“Well as a group, we set up so that we can keep the general public abreast of which restaurants are open, who is offering what food, and where for delivery.” Rasmuson said during an interview with KIBS/KBOV News. “It really gives the restaurants a chance to keep moving forward in this time of need.”

So far, the community has responded enthusiastically. This Facebook group was created about a week and a half ago, and it already has over 1,000 people in it.

“You know we are just over a thousand members. The response in our community has been amazing, just the number of people who are offering to help and who are offering to promote other restaurants. I think the biggest part is the local community members who are really trying to support the local restaurants and get up there and patronize the restaurants that are still open,” Rasmuson said.

Though Rasmuson implemented the idea locally, he says he stole the concept from a friend who lives just north of the United States border in Ontario, Canada. He stated, “You know I’ll be honest, another real estate agent friend up in Ontario, Canada, started a group very similar up there. I thought it was a great idea, and frankly, I stole it and got it started for our area. And I would encourage other areas to do the same thing because I really think it provides a great data base for our community to help those local restaurants.”

It’s safe to say none of the local restaurants or his friend care that this plan was not conceptualized by Rasumson.

Local restaurants aren’t the only businesses on board with this group. Jake Rasmuson conveyed that he is working with Bishop Chamber of Commerce Executive Director, Tawni Thompson, to get retail businesses included.

“Things have been great.” Rasmuson expressed. “Everybody has really been promoting their businesses and their friend’s businesses. I got an email from Tawni Thompson, so we are going to add several of the local retail shops that are still open that are doing take out or delivery as well, so we are really trying to expand that aspect.”

At this time, Rasmuson is not sure how big of a dent the “Bishop Restaurants Offering Take-Out and Delivery” Facebook group is having when it comes to keeping the lights on for these businesses, but he guesses it is definitely helping. “I would guess that just from a takeout standpoint, their orders have increased. I think really the goal is to supplement the income they are going to lose form having to close down their dining rooms. So, if everybody who has the ability can go out and patronize our great local restaurants, I’m sure the owners and then the employees would absolutely benefit there.”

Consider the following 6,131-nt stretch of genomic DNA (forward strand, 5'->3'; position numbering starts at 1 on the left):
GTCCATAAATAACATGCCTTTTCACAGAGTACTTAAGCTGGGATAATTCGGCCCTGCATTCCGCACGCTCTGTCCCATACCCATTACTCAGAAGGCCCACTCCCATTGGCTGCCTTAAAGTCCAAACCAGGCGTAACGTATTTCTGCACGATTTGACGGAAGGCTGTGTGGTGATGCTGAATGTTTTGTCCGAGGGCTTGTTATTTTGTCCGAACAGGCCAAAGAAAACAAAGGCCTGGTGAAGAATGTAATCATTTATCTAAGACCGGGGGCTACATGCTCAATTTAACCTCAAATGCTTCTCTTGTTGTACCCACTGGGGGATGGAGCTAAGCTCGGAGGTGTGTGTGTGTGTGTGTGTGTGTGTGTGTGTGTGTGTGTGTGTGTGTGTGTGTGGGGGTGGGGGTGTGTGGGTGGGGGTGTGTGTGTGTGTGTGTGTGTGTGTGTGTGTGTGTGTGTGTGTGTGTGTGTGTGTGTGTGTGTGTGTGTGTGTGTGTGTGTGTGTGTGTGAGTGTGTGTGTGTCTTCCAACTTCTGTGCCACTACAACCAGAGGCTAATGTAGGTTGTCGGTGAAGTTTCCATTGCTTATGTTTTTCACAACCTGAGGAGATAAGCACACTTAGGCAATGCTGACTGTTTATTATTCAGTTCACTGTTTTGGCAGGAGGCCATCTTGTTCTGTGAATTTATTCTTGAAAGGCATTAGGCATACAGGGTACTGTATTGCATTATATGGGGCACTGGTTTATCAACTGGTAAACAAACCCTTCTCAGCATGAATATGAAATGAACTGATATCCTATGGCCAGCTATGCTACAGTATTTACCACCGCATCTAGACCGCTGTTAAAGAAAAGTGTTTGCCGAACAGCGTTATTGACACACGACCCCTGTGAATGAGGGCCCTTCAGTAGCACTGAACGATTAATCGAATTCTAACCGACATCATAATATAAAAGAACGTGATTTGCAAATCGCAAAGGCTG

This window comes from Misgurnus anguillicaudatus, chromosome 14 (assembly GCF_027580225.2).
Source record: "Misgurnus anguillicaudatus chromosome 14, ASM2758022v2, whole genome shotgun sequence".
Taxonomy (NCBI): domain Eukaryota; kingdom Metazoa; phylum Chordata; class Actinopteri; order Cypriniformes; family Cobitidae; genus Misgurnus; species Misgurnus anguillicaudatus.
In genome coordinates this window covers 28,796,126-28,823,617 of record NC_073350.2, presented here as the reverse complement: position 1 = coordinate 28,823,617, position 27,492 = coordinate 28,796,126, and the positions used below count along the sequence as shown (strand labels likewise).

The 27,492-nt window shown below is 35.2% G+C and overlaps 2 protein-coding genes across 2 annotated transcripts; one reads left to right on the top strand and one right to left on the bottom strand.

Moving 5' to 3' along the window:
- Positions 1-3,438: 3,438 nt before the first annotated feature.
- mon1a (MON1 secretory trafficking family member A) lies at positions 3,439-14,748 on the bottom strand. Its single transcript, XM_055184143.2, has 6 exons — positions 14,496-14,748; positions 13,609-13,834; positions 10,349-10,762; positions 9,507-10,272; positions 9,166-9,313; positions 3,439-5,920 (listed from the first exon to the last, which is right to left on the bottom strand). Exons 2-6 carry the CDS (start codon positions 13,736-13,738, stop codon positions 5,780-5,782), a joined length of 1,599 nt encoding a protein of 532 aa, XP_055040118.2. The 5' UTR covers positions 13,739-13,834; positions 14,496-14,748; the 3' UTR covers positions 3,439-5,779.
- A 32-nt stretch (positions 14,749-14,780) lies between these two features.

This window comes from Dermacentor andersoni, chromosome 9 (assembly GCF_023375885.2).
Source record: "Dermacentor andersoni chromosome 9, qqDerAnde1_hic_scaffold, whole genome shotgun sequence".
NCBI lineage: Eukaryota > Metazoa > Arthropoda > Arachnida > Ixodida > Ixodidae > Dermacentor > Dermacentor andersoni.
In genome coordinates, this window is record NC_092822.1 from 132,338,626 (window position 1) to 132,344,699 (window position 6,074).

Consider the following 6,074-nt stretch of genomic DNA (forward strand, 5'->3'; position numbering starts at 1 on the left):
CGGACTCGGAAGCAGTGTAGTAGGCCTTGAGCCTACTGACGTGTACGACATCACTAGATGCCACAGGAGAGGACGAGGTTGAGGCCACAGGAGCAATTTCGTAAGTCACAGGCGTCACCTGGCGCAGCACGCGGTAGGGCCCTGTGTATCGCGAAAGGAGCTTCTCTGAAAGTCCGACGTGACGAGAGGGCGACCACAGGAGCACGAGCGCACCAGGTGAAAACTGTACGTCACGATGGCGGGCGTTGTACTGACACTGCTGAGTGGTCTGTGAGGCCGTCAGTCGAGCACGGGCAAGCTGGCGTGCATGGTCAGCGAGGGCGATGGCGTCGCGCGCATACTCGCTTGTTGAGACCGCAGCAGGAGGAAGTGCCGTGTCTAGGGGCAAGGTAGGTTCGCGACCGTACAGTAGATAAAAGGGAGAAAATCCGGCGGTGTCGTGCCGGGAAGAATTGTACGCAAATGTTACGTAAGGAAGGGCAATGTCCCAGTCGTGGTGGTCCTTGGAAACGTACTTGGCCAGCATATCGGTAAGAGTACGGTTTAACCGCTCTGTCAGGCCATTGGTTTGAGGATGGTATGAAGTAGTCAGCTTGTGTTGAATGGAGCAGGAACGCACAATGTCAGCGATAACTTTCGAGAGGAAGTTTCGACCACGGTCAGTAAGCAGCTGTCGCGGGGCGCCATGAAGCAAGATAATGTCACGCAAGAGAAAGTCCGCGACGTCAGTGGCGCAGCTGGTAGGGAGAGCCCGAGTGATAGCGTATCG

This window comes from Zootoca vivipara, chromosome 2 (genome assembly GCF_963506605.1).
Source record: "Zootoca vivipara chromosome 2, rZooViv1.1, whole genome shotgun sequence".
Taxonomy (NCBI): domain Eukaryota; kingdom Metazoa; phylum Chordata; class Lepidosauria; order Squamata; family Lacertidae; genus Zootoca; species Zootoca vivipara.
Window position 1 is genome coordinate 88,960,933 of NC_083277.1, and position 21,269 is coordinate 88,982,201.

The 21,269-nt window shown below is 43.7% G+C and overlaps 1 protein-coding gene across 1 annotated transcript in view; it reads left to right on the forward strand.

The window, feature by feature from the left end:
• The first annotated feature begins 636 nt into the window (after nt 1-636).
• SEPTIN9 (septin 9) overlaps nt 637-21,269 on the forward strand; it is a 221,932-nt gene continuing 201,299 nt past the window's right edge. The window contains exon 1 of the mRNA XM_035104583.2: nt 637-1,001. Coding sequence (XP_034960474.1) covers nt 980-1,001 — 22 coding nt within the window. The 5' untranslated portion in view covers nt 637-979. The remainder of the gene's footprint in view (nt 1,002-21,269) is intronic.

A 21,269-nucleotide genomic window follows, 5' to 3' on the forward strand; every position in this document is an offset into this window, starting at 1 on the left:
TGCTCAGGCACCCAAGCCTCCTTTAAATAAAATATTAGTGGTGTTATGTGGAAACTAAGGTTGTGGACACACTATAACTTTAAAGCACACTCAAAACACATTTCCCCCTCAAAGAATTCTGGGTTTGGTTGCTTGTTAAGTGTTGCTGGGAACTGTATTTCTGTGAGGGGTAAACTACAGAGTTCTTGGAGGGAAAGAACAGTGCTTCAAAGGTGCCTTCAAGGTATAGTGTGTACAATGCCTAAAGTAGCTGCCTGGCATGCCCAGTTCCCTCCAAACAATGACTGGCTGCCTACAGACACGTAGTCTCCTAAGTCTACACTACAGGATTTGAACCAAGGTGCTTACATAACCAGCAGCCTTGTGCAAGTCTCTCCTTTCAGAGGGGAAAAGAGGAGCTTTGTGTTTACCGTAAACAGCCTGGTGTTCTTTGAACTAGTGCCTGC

Not only can an individual order delicious food from a local restaurant, they can also enjoy an alcoholic beverage dropped right on his or her front door.

“I do want to add, I know the state ABC laws have changed slightly due to the temporary restrictions, so I know quite a few of the restaurants have the ability to deliver wine, beer, and mixed drinks. So, if someone is at home and wants dinner and a cocktail, I’m sure that can be set up.”

Deceased Male Found at Big Pine Creek

BIG PINE CREEK, CA. June 9, 2019 – Yesterday evening at approximately 8:30pm, Inyo County Sheriff’s Office, California Highway Patrol, Big Pine Fire Department, Inyo County Coroner’s Office, and a MINT (Major Investigation and Narcotics Team) Investigator responded to Big Pine Creek and the Big Pine Canal for a report of a possible deceased male in the waterway of Big Pine Creek.
Due to the swift current, Los Angeles Department of Water and Power was dispatched to assist.  Once water flow was temporarily stopped, personnel from Big Pine Fire Department recovered the deceased male subject who was later identified as Jimmy Williams a 67 year old man from Big Pine, CA.
Foul play is not suspected. Please contact the Inyo County Sheriff’s Office at (760) 878-0383 if you have any information that can assist investigators

Woman Arrested in Poverty Hills Area After Crashing

A woman was arrested Thursday after a vehicle spin-out in Poverty Hills.

22 year old, Kianna Hoops from Reno, Nevada was driving a gray Honda Accord south of Big Pine when she lost control of her vehicle for an unknown reason and spun out.